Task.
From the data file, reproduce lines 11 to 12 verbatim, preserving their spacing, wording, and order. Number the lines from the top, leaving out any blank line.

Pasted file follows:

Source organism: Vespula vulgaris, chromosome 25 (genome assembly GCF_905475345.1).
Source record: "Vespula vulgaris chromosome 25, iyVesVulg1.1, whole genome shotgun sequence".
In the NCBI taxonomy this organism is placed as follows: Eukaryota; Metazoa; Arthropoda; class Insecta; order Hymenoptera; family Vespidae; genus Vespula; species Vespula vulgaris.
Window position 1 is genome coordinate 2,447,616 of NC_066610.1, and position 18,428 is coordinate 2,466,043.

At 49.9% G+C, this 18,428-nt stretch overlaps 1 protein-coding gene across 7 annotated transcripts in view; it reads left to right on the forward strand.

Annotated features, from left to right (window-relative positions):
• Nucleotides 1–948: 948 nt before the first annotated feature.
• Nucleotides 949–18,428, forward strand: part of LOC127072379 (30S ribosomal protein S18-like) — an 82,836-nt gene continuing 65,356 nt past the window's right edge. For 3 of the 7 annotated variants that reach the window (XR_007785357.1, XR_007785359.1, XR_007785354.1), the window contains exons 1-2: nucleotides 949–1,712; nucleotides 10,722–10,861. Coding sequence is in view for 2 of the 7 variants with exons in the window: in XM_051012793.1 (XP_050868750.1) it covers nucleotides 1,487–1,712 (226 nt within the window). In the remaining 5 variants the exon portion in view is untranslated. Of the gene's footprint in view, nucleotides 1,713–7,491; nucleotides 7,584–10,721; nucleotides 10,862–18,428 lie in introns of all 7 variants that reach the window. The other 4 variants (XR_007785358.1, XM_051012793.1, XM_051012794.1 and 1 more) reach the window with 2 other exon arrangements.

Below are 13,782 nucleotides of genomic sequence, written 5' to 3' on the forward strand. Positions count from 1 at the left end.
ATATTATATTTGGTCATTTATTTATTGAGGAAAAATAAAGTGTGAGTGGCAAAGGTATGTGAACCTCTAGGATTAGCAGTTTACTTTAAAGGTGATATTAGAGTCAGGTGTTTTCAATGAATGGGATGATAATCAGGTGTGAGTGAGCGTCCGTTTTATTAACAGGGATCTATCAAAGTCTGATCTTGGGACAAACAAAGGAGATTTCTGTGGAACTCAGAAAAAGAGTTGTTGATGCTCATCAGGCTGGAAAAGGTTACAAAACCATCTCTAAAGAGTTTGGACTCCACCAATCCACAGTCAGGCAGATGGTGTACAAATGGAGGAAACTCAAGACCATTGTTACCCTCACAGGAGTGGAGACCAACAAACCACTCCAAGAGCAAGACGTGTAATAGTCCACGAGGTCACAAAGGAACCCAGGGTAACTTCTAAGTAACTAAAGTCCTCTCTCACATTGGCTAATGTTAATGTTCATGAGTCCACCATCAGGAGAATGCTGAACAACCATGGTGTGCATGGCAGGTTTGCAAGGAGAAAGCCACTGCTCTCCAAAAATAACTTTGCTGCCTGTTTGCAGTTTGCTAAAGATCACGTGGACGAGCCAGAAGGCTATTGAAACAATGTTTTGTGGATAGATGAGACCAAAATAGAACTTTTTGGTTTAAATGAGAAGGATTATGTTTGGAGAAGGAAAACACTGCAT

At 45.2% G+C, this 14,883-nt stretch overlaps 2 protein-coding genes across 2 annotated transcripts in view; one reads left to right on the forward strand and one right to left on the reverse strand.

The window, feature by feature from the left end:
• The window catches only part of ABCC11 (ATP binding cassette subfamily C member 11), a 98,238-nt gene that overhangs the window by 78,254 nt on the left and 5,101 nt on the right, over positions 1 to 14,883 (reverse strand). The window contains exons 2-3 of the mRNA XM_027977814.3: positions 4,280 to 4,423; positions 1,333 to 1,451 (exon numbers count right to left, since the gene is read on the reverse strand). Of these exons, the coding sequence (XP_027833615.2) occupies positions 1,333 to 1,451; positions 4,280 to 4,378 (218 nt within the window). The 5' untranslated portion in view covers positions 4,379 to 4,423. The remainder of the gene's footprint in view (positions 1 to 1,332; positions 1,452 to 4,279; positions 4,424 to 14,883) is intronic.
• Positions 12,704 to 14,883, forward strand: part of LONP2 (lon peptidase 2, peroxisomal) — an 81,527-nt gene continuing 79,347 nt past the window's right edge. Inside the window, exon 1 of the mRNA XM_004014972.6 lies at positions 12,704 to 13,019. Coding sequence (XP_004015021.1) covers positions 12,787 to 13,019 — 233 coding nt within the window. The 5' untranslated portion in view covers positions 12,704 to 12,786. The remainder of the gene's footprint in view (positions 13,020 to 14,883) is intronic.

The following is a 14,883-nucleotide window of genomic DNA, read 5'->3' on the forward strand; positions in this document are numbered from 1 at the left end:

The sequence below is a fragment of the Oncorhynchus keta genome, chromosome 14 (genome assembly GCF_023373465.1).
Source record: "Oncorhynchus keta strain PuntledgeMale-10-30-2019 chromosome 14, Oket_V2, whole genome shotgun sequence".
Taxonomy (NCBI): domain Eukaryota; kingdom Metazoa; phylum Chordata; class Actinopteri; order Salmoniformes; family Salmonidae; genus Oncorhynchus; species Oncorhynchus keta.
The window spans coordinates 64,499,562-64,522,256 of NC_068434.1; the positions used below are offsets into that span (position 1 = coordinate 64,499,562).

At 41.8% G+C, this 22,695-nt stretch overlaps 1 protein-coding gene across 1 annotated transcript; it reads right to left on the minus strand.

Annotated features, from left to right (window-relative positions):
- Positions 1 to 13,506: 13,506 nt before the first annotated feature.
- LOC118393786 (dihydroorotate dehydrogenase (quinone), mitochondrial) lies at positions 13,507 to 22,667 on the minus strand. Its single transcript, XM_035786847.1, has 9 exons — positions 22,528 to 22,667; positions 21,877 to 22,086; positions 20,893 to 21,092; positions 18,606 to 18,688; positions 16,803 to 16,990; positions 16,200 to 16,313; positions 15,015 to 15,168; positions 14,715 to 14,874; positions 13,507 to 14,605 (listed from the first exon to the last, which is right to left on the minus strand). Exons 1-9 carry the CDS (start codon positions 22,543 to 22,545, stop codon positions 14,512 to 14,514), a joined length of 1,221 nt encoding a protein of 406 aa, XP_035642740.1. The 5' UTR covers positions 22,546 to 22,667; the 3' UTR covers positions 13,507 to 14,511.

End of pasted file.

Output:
At 45.2% G+C, this 14,883-nt stretch overlaps 2 protein-coding genes across 2 annotated transcripts in view; one reads left to right on the forward strand and one right to left on the reverse strand.

The window, feature by feature from the left end: